The majestic, draconian riding beasts of Tarran.
The Omen Plague has other names. It is known as The Star Plague and even The Mundane Plague. It is still with us today, now known by the common name of the Shaking Death. To set the stage, the stars were aligned in all the wrong signs. Everyone new something bad was going to happen. When winter set in hard and early, they thought that was it. They were wrong.
Plagues and other great diseases are important parts of history and some settings. They defy man and may even defy God in their swift and terrible punishment upon the body of society.
Plagues, diseases, injuries, and healing, are all things adventurers face.
Music and Gaming, two great things that actually do go together. And movies show us how.
Have you ever needed to play out a scene that would of been embarassing to you or between your character and another that would of sucked up hours of game time leaving everyone else bored to tears? Scene Journals are your answer.
They were born before we were, and they will last, long after we die.
...And then the evil necromancer killed everyone and made them into zombies to do really evil things. I mean really evil, kicking puppies, eating kittens and making lewd sexual gestures at unsuspecting shoppers at Wal-Mart. Yeah and he had a severed head for a hat and was eating a sandwich made out of real lady-fingers…
Not strong of body, and questionable of mind, she has a kind heart and one special talent. She is not a healer of wounds, or even of people, she heals the souls of creatures. She feels sympathy for even the most hideous and terrible of creatures, and when her tears for them fall upon them, their hearts are moved and their evil ways ended(for a little while at least).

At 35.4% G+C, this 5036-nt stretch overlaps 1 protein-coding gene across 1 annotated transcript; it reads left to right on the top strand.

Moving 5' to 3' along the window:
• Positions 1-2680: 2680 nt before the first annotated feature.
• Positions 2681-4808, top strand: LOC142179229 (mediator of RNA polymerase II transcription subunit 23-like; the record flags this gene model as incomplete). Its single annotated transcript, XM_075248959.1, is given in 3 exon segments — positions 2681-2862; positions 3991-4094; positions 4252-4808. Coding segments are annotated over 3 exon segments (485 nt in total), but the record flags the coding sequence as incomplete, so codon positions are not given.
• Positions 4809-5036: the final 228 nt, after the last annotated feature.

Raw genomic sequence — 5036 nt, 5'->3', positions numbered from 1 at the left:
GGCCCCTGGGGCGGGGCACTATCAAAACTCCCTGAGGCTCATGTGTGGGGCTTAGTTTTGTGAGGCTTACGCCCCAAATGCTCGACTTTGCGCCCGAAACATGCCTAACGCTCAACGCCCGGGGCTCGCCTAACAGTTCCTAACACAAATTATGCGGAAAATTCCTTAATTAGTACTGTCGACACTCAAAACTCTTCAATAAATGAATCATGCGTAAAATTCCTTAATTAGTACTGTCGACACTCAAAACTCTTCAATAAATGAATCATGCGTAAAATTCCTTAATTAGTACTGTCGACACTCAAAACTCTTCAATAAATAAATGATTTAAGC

This is an article about designing and creating new weapons and armaments that are nonetheless realistic. If you’ve ever wanted to make your own unique medieval weapon for a campaign, this will hopefully come in handy.
Do you understand Six Degrees of Seperation?
If you are a GM you will frequently find yourself in need of quality allies and enemies for your campaign and find yourself pressed for time. Any old NPC will often not do. You want someone with a full conceptions and some history.
"There is something about the outside of a horse…that is good for the inside of a man."
I have to admit I HATE the number of casual magic items that appear in the average fantasy game, D20 being the worst. The amount of magic is being reinforced by the rules and the treasure chart. They are just “power ups” of the video game nature. They don’t add anything to the game except requiring bigger and badder bad guys.
A fight scene should be more than just rolling dice and counting numbers. It should be a chance for you to roleplay.
After reading a MoonHunter campaign write up, Captain Penguin Says, "THIS IS MADNESS! MADNESS!
Say, MoonHunter, have any packs to give to a character to make them actually roleplay instead of just dictating their character’s actions? The majority of my players just do this.
ME:“You see a grizzled old knight with a scar over his face. He walks up to you and greets you with an ancient Cardomian salute, though he is unfamiliar to your eye.”
THEM:“I say “Hi.”
THEM:“Yes. Now, I walk around him and open the door.”
ME:“But, but, he’s an important story character!”
THEM:“F**k the story! I want gold and XP, dammit!”
ME:“I hate you more than you’ll ever know.”
Action sequences in movies are fast, furious, and over all to fast. They are exciting moments that most gamers are looking forward to. Yet combat in most games is slow, ponderous, and takes up much game time. Gamers tend to blame the game systems. It is not the System, it is the group.
This one of many articles I am posting up about game design. It explains some of the minimum requirements for a product to be produced or even be “good”. This is also useful for posts as well.
A healer of great power and kindness, she is rumored to even be able to heal the dead, if you can find her.
I have heard (from an Afghan man that I know) that in Afghanistan, they will construct kites, and then tie or tape pieces of glass and shards of pottery to the kite-strings and have "kite-battles", where they try to use the sharp shards on their kite-strings to cut the opponent's strings.